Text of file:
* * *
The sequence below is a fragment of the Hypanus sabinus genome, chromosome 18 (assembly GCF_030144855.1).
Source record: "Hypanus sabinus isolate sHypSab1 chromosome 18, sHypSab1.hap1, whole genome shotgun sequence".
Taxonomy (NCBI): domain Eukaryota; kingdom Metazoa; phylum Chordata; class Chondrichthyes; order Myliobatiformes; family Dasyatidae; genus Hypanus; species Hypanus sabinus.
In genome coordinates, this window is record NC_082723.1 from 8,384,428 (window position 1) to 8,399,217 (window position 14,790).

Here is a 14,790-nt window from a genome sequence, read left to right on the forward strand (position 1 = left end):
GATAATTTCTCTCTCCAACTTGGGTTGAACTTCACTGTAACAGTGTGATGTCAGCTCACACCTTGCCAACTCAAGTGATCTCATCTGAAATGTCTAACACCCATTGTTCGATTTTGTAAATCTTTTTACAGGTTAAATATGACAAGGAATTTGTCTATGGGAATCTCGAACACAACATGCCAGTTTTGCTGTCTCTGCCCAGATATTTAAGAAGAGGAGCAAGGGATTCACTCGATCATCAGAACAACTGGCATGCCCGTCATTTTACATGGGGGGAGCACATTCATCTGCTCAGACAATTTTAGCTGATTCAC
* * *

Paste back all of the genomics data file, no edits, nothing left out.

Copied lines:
The sequence below is a fragment of the Hypanus sabinus genome, chromosome 18 (assembly GCF_030144855.1).
Source record: "Hypanus sabinus isolate sHypSab1 chromosome 18, sHypSab1.hap1, whole genome shotgun sequence".
Taxonomy (NCBI): domain Eukaryota; kingdom Metazoa; phylum Chordata; class Chondrichthyes; order Myliobatiformes; family Dasyatidae; genus Hypanus; species Hypanus sabinus.
In genome coordinates, this window is record NC_082723.1 from 8,384,428 (window position 1) to 8,399,217 (window position 14,790).

Here is a 14,790-nt window from a genome sequence, read left to right on the forward strand (position 1 = left end):
GATAATTTCTCTCTCCAACTTGGGTTGAACTTCACTGTAACAGTGTGATGTCAGCTCACACCTTGCCAACTCAAGTGATCTCATCTGAAATGTCTAACACCCATTGTTCGATTTTGTAAATCTTTTTACAGGTTAAATATGACAAGGAATTTGTCTATGGGAATCTCGAACACAACATGCCAGTTTTGCTGTCTCTGCCCAGATATTTAAGAAGAGGAGCAAGGGATTCACTCGATCATCAGAACAACTGGCATGCCCGTCATTTTACATGGGGGGAGCACATTCATCTGCTCAGACAATTTTAGCTGATTCAC